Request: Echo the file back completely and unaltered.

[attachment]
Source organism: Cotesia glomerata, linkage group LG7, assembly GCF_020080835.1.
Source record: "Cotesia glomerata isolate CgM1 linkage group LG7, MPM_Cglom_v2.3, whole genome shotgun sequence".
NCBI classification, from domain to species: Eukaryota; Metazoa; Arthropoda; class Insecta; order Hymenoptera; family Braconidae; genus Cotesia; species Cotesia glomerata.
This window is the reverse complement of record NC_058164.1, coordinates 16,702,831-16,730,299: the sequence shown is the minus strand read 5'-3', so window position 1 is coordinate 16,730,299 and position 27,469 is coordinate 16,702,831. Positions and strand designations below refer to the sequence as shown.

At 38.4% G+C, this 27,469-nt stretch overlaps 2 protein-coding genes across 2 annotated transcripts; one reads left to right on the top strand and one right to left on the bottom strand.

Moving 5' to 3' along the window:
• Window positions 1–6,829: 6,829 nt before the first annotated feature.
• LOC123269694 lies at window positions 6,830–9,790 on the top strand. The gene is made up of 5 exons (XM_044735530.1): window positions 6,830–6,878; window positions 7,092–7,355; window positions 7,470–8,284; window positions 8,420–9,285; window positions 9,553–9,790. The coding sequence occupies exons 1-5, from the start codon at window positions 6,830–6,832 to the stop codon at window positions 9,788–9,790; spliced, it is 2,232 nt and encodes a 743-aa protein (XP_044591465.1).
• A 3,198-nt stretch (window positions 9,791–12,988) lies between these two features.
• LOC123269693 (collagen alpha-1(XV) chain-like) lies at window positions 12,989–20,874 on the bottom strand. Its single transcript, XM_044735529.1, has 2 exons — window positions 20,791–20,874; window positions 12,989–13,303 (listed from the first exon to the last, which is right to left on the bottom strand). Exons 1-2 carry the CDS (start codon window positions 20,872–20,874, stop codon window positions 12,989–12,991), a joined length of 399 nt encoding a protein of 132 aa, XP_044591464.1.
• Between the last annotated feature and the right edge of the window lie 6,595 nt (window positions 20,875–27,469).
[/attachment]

Source organism: Cotesia glomerata, linkage group LG7, assembly GCF_020080835.1.
Source record: "Cotesia glomerata isolate CgM1 linkage group LG7, MPM_Cglom_v2.3, whole genome shotgun sequence".
NCBI classification, from domain to species: Eukaryota; Metazoa; Arthropoda; class Insecta; order Hymenoptera; family Braconidae; genus Cotesia; species Cotesia glomerata.
This window is the reverse complement of record NC_058164.1, coordinates 16,702,831-16,730,299: the sequence shown is the minus strand read 5'-3', so window position 1 is coordinate 16,730,299 and position 27,469 is coordinate 16,702,831. Positions and strand designations below refer to the sequence as shown.

At 38.4% G+C, this 27,469-nt stretch overlaps 2 protein-coding genes across 2 annotated transcripts; one reads left to right on the top strand and one right to left on the bottom strand.

Moving 5' to 3' along the window:
• Window positions 1–6,829: 6,829 nt before the first annotated feature.
• LOC123269694 lies at window positions 6,830–9,790 on the top strand. The gene is made up of 5 exons (XM_044735530.1): window positions 6,830–6,878; window positions 7,092–7,355; window positions 7,470–8,284; window positions 8,420–9,285; window positions 9,553–9,790. The coding sequence occupies exons 1-5, from the start codon at window positions 6,830–6,832 to the stop codon at window positions 9,788–9,790; spliced, it is 2,232 nt and encodes a 743-aa protein (XP_044591465.1).
• A 3,198-nt stretch (window positions 9,791–12,988) lies between these two features.
• LOC123269693 (collagen alpha-1(XV) chain-like) lies at window positions 12,989–20,874 on the bottom strand. Its single transcript, XM_044735529.1, has 2 exons — window positions 20,791–20,874; window positions 12,989–13,303 (listed from the first exon to the last, which is right to left on the bottom strand). Exons 1-2 carry the CDS (start codon window positions 20,872–20,874, stop codon window positions 12,989–12,991), a joined length of 399 nt encoding a protein of 132 aa, XP_044591464.1.
• Between the last annotated feature and the right edge of the window lie 6,595 nt (window positions 20,875–27,469).